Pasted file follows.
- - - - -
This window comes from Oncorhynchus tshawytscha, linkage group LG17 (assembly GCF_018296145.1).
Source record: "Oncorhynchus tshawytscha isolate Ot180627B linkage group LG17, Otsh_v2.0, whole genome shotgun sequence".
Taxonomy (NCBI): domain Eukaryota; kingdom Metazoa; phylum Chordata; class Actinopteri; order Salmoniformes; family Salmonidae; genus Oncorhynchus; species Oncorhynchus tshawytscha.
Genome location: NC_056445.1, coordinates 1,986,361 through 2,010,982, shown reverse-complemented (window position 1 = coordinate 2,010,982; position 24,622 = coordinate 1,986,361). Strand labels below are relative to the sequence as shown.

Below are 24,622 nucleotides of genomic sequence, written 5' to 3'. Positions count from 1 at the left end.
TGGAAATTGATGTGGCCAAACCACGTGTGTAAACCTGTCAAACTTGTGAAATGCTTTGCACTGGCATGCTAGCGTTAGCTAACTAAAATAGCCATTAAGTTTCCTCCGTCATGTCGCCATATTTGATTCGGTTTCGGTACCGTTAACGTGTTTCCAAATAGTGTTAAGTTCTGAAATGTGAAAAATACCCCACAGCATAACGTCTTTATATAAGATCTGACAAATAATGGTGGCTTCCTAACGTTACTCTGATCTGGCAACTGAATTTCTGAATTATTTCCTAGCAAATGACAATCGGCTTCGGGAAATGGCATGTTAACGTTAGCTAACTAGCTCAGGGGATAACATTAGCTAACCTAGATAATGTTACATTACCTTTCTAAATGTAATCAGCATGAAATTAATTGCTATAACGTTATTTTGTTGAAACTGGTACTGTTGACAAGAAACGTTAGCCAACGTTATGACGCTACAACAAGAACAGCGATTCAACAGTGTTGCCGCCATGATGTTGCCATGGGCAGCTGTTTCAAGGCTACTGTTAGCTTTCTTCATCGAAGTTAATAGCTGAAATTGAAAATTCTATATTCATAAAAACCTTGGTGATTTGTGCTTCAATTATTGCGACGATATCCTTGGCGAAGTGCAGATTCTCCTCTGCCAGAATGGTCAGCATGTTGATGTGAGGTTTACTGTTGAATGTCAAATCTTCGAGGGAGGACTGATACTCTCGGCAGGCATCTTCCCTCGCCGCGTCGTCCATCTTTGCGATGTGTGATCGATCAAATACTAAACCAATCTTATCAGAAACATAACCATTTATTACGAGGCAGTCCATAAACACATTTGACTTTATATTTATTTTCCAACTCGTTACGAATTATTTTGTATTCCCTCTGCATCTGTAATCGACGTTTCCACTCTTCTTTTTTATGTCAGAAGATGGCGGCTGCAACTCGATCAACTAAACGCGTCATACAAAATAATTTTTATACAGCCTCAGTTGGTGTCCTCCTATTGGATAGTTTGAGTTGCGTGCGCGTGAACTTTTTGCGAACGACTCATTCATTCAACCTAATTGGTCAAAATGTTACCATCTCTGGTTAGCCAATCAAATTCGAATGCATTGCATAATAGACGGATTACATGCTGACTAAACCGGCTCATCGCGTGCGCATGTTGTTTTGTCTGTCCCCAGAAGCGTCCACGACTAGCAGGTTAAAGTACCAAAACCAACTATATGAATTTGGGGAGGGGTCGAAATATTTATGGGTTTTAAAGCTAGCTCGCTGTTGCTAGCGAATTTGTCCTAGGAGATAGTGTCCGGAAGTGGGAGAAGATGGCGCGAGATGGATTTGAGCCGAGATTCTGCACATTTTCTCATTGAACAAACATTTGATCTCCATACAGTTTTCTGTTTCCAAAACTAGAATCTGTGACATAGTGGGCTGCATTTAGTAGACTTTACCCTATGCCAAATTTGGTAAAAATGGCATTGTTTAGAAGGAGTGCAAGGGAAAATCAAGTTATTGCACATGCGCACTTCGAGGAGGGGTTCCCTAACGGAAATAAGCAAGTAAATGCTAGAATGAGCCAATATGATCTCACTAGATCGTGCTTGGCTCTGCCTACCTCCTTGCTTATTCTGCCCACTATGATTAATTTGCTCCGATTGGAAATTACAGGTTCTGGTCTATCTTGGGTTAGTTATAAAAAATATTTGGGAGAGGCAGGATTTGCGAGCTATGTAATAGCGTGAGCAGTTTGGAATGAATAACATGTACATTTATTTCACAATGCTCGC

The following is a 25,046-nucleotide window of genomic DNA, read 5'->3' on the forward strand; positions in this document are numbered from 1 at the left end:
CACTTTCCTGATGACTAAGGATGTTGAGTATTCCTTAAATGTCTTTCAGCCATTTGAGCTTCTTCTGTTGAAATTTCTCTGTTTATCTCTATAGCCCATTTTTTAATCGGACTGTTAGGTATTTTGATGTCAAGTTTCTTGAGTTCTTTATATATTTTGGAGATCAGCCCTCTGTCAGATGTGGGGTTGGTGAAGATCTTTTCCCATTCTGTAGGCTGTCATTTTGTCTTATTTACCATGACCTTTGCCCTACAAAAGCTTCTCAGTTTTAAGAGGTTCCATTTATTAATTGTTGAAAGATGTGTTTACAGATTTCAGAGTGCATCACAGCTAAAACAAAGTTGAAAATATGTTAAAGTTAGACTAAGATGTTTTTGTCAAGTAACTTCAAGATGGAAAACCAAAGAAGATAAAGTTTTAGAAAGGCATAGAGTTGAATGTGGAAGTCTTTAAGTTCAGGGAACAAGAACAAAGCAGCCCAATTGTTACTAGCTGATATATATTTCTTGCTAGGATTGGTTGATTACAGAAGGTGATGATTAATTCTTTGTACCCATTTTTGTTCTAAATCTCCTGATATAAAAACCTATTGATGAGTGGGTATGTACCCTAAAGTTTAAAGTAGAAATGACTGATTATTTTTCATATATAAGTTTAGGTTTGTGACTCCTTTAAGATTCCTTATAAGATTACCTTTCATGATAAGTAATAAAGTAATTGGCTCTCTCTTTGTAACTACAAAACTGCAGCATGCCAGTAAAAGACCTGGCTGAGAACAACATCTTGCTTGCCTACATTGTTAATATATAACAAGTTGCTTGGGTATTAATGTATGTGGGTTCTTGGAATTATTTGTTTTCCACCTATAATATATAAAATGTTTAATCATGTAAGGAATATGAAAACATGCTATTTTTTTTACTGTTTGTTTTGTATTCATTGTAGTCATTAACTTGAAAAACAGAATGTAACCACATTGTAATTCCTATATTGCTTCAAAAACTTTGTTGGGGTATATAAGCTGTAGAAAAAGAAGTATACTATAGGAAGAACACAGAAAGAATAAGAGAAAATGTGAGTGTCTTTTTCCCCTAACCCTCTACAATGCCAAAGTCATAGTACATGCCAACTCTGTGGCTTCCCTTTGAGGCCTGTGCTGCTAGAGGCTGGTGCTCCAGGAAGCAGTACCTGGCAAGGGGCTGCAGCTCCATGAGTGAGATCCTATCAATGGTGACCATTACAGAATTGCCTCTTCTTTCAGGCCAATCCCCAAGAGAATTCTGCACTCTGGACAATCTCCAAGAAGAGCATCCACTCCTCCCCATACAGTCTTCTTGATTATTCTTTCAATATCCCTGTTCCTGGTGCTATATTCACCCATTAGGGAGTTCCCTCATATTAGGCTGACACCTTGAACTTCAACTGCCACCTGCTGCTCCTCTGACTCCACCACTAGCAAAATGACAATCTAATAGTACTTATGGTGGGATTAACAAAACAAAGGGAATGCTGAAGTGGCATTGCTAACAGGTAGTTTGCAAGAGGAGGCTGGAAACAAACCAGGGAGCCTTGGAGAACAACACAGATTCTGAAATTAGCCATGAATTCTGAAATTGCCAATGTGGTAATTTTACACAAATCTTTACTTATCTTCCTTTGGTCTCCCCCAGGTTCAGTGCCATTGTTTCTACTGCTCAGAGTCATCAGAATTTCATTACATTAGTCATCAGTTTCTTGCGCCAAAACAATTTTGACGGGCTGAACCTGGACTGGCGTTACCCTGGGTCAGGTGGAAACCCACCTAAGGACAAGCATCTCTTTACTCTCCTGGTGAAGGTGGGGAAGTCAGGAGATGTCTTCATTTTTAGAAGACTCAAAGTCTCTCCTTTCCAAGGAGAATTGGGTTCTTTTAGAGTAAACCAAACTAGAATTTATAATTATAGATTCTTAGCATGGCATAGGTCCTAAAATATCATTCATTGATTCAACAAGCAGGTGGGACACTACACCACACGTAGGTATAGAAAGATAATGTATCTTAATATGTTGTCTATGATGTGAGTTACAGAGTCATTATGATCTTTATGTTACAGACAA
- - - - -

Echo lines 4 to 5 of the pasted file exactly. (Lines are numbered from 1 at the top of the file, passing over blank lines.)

Genome location: NC_056445.1, coordinates 1,986,361 through 2,010,982, shown reverse-complemented (window position 1 = coordinate 2,010,982; position 24,622 = coordinate 1,986,361). Strand labels below are relative to the sequence as shown.

Below are 24,622 nucleotides of genomic sequence, written 5' to 3'. Positions count from 1 at the left end.